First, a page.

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“Jesus saith unto him, Thomas, because thou hast seen me, thou hast believed: blessed are they that have not seen, and yet have believed.” 

John 20:29

This conversation between Jesus and Thomas took place eight days after the Lord had risen from the dead. 

On the evening of the resurrection day Jesus met with His disciples behind closed doors, but Thomas was not with them. That the disciples were gathered together behind closed doors, we are told, was because of fear of the Jews. Why they feared the Jews we are not told. We can only surmise that they had concluded that what had happened to Jesus at the hand of the Jews, would also happen to them. That they were gathered together that resurrection evening was, no doubt, to discuss the events of the day. Some had reported that they had seen the risen Lord, others heard rumors that He was risen from the dead. With the crucifixion of Christ their hope had turned to despair; but now that He was reported to be alive, their hope was rekindled. That Thomas was not with them, was due to the fact that he would not believe what he had heard with his ears until he had seen it with his eyes, and handled it with his hands, The other disciples had reported to him: “We have seen the Lord.” But he said unto them: “Except I shall see in his hands the print of the nails, and put my finger into the print of the nails, and thrust my hand into his side, I will not believe.” 

Because he so expressed himself, he has acquired the name Thomas, the Doubter, or, Doubting Thomas. 

But why make this harsh judgment of Him? Was it not true that the rest of the disciple group should also be called doubters? Do we not read of them that when the women had reported to them that they had seen the risen Lord, their words seemed to them as idle tales? Was it not also true that, when they heard from faithful witnesses that the Lord was risen, and when he suddenly appeared to them behind closed doors, they had great difficulty in believing that He was indeed the risen Lord? Does not Luke’s gospel inform us (Luke 24:37-43) that when He appeared unto them and said “Peace be unto you,” they were terrified and affrighted, and supposed they had seen a spirit? And did not the Lord find it necessary to eat before them, and show them His hands and feet, before they would believe? Indeed, they also doubted, and would not believe until they had seen with their eyes what the Lord was pleased to show them in His appearance. Surely, if Thomas must be called the Doubter, then consistency would demand that all the other disciples should also be given this appellation. 

Thomas is not a doubter, an unbeliever, but he is one who will believe only what he can see with his eyes, and handle with his hands. But such an one, so long as he remains such, can never taste the blessedness of seeing the unseen. 

That he might become an eye-witness of the resurrection, as the rest, the Lord appears unto him eight days later as he is now assembled with the rest of the disciples. 

Directly the Lord goes to Thomas and exhorts him to “reach hither thy finger, and behold my hands; and reach hither thy hand, and thrust it into my side: and not be faithless, but believing.” We do not read that Thomas responded by touching Him, and we suppose that he did not. Immediately he exclaims “My Lord, and my God.” Thomas believed what he saw very plainly, namely, the appearance of the resurrected Lord.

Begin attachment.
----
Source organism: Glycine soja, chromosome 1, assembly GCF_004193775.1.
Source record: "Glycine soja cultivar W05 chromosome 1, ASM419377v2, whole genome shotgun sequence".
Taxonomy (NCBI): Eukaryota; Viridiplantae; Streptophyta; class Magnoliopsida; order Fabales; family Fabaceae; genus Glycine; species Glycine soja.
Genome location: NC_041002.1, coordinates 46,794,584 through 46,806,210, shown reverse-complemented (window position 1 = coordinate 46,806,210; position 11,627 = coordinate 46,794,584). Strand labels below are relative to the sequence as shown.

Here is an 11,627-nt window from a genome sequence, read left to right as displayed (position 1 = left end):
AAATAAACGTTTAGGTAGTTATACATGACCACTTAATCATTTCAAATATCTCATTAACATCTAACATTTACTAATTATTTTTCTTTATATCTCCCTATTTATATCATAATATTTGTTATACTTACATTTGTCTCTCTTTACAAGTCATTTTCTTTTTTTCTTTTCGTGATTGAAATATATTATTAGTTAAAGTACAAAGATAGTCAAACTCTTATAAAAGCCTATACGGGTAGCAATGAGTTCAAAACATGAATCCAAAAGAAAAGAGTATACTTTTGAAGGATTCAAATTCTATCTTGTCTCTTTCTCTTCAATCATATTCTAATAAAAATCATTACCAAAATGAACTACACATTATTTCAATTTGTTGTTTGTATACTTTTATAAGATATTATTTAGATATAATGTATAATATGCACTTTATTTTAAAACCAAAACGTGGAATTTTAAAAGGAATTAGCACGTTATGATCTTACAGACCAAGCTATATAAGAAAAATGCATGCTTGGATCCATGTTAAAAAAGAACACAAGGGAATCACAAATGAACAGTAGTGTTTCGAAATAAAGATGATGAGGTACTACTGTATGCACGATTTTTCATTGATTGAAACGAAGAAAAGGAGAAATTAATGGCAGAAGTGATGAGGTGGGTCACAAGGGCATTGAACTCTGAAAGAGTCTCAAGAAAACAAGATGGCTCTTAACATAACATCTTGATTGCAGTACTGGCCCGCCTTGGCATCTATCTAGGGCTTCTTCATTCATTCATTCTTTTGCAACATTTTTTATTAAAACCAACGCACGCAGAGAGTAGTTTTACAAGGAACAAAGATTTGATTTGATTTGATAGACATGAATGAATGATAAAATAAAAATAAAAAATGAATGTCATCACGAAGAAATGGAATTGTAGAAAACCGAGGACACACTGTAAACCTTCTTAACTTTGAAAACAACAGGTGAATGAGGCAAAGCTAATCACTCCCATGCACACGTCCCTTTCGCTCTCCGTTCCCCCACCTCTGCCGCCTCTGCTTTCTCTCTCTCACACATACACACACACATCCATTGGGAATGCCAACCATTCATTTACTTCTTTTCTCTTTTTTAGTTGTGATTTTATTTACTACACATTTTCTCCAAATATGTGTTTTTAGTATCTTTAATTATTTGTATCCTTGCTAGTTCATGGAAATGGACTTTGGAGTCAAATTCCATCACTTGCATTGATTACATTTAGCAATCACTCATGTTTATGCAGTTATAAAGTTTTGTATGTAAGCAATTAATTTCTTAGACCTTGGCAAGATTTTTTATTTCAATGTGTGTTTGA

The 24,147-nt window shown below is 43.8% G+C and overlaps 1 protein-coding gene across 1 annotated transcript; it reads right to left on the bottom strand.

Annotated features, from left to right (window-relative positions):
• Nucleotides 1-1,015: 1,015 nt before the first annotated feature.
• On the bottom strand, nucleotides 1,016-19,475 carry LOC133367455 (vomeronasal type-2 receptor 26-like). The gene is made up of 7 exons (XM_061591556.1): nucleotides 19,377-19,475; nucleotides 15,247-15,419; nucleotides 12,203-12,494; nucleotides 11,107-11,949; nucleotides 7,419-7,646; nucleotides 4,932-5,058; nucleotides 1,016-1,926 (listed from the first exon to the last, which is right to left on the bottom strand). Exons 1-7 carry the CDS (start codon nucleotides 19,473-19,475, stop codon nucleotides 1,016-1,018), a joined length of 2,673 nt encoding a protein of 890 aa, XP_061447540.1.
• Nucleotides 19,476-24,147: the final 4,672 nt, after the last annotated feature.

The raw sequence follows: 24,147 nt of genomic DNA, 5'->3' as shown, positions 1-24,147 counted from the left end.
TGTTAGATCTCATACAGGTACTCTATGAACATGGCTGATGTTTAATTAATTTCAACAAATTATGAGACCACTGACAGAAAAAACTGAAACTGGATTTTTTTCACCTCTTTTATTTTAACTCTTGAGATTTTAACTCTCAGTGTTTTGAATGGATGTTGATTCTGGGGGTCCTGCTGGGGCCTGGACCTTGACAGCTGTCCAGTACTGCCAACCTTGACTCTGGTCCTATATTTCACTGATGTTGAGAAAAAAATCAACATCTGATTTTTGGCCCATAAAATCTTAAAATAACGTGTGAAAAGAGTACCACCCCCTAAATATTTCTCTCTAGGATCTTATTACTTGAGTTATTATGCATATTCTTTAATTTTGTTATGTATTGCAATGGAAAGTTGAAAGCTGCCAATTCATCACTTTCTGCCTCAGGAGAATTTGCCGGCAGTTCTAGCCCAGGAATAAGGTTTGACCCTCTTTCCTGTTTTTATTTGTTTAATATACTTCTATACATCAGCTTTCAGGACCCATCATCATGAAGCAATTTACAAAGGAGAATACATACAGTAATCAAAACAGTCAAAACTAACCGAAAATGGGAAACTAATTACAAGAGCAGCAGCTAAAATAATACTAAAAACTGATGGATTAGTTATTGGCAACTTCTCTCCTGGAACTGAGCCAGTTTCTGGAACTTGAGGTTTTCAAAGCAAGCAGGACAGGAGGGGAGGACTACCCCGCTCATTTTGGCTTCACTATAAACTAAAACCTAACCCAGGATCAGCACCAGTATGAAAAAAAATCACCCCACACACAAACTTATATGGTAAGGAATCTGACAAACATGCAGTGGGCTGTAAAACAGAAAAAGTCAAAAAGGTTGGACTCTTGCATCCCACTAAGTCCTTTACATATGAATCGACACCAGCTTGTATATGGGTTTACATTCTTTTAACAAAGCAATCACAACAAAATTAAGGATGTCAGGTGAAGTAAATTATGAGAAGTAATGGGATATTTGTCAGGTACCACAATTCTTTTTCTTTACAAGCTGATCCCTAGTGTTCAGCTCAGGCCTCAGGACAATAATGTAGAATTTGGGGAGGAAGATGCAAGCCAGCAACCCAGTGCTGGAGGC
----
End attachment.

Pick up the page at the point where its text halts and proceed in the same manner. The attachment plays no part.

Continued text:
“Then Jesus saith unto him, Thomas because thou hast seen me, thou hast believed: blessed are those not seeing, and believing.” 

Concerning Thomas we know very little. When the names of the apostles are mentioned, his name appears among them. He was also called Didymus. That was his Greek name, which along with his Hebrew name Thomas means “little.” But that tells us very little about him. Perhaps from birth he was small in stature. From those instances when the Scriptures speak of him in particular, we gather that he was one of so many who always looked on the dark side of things. Perhaps we could say that he was also of a stubborn disposition, one who would defend his point of view until he knew that he could not any longer maintain it. But at the same time he reflected a certain warmth in his character, and certainly he must have loved Jesus with a very deep love. He, too, along with the others of the apostle group evidently misunderstood the Lord and His mission, believing that He had come to set up an earthly kingdom. 

We become a little acquainted with him for the first time in Perea where Jesus had gone with His disciples because the Jews had lately threatened to kill Him (John 11). There Jesus had received word that Lazarus, His friend, was sick. He did not respond immediately to the message, waiting two days until He knew Lazarus had died. Then Jesus announced to His disciples that He must go to Bethany. His disciples warned Him that He had left the area because the Jews had threatened to kill Him. But Jesus insists that He must go because Lazarus sleepeth, yea, was dead. It is at this point that Thomas says: “Let us also go that we may die with Him.” Two things are to be noted here: not only the profound love of Jesus which he showed in his willingness to die with Him, but also the gloomy aspect which this disciple had for the future. Evidently he meant to say this: If Jesus dies and is killed, everything which we had hoped for will also be finished, that is, the hope of an earthly Kingdom. If Jesus dies, this hope will perish with Him; and therefore we might as well be dead also. There is no hope for anything beyond Jesus’ death.